@Chris Purcell ... Its not rented yet. Recently I've seen comps in the area and they hadn't put w/d in the units. One is on my same street, was renovated, but not to the degree as mine. I'm hopeful that will be enough.

For us, it is an excellent selling point.  I can charge $35-50/month extra for in unit laundry (I am still paying for water), and $25ish for units that have access to laundry.  I am not at all interested in tenants hauling their appliances in and out, so we provide everything but the microwave, and that is typical for this area.

I completely agree with @Kelly N. .  Last think you need is tenant damaging things by bringing in appliances and hooking up gas for a stove.  Maybe its a Midwest thing, but we provide all appliances; refrigerator, stove, under hood microwave, and dishwasher.

In my market, in apartments we provide washer and dryers. I don't want tenants hauling their own things through the hallways and up the stairs. They are very basic, usually used, inexpensive appliances. Lately, many of the tenants have their own that they want to use in their apartments. We also pay for W/S/G for these apartments.

In houses, we do not usually provide washer and dryers. If they are already there, we have a clause that states we do not service them. We also don't pay any utilities for the houses.

@Chris Purcell

They deal was made after they moved in and was added as an addendum to their rental contract.

Of course its e on a case by case basis but these are the best Renters I ever had and I made that call based off of rent paid on time and ease of communication.

Hi @Dan Forguson ,

TL;dr

Your market determines this. Read local listings to see what is and is not included to get the best answer for your property.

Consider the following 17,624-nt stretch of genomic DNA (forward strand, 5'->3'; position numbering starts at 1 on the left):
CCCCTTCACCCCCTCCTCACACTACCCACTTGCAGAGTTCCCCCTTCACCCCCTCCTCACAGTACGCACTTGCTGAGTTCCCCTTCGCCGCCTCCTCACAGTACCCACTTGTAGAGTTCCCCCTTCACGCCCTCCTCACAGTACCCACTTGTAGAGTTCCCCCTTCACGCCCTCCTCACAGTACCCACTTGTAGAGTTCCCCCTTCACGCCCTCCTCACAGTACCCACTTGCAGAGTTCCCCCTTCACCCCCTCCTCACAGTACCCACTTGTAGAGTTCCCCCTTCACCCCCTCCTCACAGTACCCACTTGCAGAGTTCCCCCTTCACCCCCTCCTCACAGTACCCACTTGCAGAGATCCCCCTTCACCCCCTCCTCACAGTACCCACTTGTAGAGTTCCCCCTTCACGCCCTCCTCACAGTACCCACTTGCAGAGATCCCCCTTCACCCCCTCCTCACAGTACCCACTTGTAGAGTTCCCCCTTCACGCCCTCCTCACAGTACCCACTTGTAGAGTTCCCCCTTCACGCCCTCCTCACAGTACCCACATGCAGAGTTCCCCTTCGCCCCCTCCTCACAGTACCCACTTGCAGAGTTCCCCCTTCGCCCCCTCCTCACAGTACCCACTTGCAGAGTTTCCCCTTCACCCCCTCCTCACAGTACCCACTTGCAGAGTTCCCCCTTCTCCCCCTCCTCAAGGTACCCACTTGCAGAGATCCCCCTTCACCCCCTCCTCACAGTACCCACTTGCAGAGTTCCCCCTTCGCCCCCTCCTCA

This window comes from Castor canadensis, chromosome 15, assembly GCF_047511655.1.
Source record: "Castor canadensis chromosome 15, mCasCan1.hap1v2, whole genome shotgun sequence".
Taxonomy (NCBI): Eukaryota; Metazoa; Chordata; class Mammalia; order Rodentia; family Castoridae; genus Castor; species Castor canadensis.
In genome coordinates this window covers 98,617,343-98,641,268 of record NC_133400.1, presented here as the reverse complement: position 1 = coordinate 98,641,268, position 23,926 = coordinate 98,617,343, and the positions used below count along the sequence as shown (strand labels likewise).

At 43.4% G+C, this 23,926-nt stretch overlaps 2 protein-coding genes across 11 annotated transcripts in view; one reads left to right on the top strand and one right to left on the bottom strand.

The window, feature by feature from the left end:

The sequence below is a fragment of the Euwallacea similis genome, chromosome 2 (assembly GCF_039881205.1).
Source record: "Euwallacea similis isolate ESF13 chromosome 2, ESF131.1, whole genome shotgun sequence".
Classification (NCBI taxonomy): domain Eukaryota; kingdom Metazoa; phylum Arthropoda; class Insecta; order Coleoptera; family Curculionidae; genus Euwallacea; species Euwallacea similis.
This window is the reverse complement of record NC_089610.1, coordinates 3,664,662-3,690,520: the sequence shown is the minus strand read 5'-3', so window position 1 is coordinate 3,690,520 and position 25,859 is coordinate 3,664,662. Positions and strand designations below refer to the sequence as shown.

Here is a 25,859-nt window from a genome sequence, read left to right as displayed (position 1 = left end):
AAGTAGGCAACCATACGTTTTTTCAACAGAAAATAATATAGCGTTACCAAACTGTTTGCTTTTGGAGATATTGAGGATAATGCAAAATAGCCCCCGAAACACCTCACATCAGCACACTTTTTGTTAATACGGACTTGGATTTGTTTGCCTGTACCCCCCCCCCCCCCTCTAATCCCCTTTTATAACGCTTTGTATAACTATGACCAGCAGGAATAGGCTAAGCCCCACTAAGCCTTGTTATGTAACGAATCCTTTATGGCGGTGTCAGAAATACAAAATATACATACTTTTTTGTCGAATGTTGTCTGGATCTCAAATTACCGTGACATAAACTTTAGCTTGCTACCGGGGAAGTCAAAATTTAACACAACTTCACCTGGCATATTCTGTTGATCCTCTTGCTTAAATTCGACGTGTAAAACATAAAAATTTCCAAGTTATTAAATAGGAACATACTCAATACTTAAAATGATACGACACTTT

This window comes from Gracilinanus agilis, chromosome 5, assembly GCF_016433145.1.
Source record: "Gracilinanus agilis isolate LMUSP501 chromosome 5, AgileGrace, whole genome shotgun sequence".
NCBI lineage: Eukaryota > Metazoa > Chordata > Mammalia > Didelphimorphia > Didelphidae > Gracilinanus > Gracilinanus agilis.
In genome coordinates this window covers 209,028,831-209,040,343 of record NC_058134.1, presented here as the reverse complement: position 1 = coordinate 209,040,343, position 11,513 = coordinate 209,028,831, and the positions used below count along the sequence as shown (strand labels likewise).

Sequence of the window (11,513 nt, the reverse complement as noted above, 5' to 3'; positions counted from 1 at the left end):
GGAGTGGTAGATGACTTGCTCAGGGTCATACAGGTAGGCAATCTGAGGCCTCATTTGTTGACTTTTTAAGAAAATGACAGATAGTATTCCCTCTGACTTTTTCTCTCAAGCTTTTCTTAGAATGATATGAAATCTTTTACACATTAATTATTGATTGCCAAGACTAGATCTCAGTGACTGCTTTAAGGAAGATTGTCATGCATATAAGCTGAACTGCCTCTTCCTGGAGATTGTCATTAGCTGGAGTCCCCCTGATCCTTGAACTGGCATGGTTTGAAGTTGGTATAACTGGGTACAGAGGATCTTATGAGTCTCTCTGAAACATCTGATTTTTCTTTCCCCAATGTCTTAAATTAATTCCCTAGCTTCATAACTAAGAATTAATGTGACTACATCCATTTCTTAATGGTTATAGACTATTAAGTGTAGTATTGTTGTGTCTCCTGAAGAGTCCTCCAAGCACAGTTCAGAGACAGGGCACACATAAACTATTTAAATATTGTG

Long version

There isn't a location listed in your profile which is the *first* thing I looked for to be able to give you an intelligent answer.  Therefore, a lot of what has been written-- while it is well-meaning and informational-- may or may not apply to your situation.

In rural and even some suburban markets things like washers/dryers/dish-washing machines and the like are seen as "nice-to-haves" or the tenant is expected to self-provide. In certain downtown markets** like LA, NY and MD/VA/DC they are expected and the renters unequivocally ignore properties that do not have them. The mentality in these regions is that the property is to be "move-in-ready" with everything needed provided from day one.

As mentioned before, even if you were to provide such appliances the tenant can be held responsible for service calls and this language should be included in the lease.  Service call parameters should be in place anyway, to make sure the tenant keeps some semblance of responsibility and care in the handling the property.

The most important thing for you to do is find out what your market bears and follow suit so that your property receives as many applicants as possible (in the shortest time frame possible).  Doing so ensures you or your property manager will have an adequate pool from which to decide who is the best fit for it.

**of course there are negative areas in all of these locales-- I'm referring to the overall markets, not the inevitable crime pockets

Exactly 50% of my properties have had them. (Therefore 50% have not. ;-) )

It depends on the market.

If you have vinyl/resilient floor, the advantage to providing them is that the tenants are not moving theirs in and out as they come and go.  Every time the machines are moved, you take a chance on tearing the flooring.

@Bob Woelfel I'm curious why you definitely not provide them where the basement has the hookups? If you see this post and have a minute I'd appreciate the background on your thought on that location?

As others have said, it depends on the market and the tenant's expectations. We provide them in some of our units but not all of them.

Admittedly, I like having fewer appliances to worry about when possible. Just a week ago a tenant called me saying the dryer was smoking so we had someone out to look at it. Turns out that it was just steam and we paid $100 for nothing, haha. That's the landlord life for you :)